The district was re-established after the 1990 United States Census, when North Carolina gained a district. It was drawn in 1992 as one of two black majority (minority-majority) districts. With 64 percent African-American residents, it stretched from Gastonia to Durham. It was very long and so thin at some points that it was no wider than a highway lane, as it followed Interstate 85 almost exactly, and was criticized as a gerrymandered district. When created in the 1990s, it was one of two minority-majority Congressional districts in the state.
The Wall Street Journal called the district "political pornography." The United States Supreme Court ruled in Shaw v. Reno, 509 U.S. 630 (1993) that a racial gerrymander may, in some circumstances, violate the Equal Protection Clause. Subsequently, the district was redrawn several times and was adjudicated in the Supreme Court on two further occasions. The version created after the 2000 census was approved by the US Supreme Court in Hunt v. Cromartie. The current version, based on the 2010 census, has a small plurality of whites.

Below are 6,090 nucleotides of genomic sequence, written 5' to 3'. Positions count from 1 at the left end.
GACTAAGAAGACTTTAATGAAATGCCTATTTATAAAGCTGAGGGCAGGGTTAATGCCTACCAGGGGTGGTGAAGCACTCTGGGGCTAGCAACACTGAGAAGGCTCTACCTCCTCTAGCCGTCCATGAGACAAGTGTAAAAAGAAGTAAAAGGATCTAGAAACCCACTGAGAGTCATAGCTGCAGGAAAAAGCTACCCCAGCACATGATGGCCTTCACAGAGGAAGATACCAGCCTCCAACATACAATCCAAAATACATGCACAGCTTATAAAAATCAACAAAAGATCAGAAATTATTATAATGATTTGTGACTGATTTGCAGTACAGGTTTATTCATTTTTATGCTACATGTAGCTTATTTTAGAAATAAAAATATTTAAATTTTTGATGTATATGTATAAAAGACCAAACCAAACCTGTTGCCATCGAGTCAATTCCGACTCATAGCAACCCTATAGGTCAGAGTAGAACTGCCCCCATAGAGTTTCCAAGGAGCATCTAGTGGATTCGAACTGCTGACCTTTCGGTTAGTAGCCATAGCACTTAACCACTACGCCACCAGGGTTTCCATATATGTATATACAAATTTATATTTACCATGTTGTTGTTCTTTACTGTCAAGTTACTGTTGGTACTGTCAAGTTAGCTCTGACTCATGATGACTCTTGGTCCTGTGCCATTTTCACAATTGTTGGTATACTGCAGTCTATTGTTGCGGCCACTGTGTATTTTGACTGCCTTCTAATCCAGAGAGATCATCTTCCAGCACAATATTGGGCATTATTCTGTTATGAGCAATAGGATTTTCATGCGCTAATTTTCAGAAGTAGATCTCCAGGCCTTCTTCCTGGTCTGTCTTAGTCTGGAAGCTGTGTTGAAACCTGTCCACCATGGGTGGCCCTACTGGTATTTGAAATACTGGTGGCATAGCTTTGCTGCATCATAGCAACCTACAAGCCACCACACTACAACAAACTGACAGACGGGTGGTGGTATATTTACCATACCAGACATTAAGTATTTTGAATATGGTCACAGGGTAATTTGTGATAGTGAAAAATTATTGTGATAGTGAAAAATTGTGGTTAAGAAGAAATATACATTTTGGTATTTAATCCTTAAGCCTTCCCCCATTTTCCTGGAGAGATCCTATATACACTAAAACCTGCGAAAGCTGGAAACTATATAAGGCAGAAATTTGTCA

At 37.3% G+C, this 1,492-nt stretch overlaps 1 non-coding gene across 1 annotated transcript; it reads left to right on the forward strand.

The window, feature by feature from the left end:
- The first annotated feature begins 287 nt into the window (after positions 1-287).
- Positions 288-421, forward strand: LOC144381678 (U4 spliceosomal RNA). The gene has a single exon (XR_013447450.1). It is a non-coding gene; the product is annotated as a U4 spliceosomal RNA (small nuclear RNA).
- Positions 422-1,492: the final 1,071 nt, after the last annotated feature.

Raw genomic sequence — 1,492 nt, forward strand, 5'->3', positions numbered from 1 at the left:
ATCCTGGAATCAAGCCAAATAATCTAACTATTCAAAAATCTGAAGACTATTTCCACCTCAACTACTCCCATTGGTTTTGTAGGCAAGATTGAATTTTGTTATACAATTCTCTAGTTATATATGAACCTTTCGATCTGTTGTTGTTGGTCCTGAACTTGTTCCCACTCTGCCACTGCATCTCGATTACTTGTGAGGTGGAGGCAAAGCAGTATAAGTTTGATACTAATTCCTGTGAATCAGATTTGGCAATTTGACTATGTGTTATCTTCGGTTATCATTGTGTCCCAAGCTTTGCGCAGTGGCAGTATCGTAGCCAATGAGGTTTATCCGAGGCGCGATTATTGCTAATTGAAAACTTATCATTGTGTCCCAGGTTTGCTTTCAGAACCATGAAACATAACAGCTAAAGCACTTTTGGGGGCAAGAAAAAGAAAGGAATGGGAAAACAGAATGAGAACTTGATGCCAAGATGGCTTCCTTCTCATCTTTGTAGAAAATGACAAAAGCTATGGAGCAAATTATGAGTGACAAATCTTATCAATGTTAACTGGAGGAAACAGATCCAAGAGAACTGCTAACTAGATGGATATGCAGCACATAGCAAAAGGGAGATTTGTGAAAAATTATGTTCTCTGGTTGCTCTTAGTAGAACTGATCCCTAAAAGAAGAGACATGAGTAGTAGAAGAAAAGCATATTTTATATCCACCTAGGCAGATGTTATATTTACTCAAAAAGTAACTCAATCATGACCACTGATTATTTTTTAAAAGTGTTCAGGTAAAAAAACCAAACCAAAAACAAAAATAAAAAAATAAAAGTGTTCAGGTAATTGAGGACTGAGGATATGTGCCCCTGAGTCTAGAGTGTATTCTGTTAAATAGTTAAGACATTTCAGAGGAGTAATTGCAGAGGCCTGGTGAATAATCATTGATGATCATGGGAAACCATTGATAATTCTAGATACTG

Its current representative is Democrat Melvin Watt, who has represented the district since its re-establishment in 1993.